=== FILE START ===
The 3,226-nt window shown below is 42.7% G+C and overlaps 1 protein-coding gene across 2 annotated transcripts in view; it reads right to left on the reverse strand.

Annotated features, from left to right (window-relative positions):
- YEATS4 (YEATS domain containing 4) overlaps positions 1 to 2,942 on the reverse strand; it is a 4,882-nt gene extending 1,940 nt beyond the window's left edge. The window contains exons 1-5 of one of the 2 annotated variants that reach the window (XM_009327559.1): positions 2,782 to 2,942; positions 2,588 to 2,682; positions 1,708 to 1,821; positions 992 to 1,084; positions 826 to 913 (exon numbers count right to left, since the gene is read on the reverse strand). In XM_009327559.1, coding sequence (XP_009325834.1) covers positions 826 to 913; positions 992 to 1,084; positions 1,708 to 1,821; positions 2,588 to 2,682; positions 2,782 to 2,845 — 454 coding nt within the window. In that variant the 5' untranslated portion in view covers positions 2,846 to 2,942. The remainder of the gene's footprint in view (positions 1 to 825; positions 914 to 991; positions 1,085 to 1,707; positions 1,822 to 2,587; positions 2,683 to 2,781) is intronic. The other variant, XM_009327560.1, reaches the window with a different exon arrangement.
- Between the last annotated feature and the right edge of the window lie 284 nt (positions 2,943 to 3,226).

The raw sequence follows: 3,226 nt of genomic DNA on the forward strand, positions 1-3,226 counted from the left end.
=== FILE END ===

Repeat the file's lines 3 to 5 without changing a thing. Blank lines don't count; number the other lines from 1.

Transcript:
- YEATS4 (YEATS domain containing 4) overlaps positions 1 to 2,942 on the reverse strand; it is a 4,882-nt gene extending 1,940 nt beyond the window's left edge. The window contains exons 1-5 of one of the 2 annotated variants that reach the window (XM_009327559.1): positions 2,782 to 2,942; positions 2,588 to 2,682; positions 1,708 to 1,821; positions 992 to 1,084; positions 826 to 913 (exon numbers count right to left, since the gene is read on the reverse strand). In XM_009327559.1, coding sequence (XP_009325834.1) covers positions 826 to 913; positions 992 to 1,084; positions 1,708 to 1,821; positions 2,588 to 2,682; positions 2,782 to 2,845 — 454 coding nt within the window. In that variant the 5' untranslated portion in view covers positions 2,846 to 2,942. The remainder of the gene's footprint in view (positions 1 to 825; positions 914 to 991; positions 1,085 to 1,707; positions 1,822 to 2,587; positions 2,683 to 2,781) is intronic. The other variant, XM_009327560.1, reaches the window with a different exon arrangement.
- Between the last annotated feature and the right edge of the window lie 284 nt (positions 2,943 to 3,226).

The raw sequence follows: 3,226 nt of genomic DNA on the forward strand, positions 1-3,226 counted from the left end.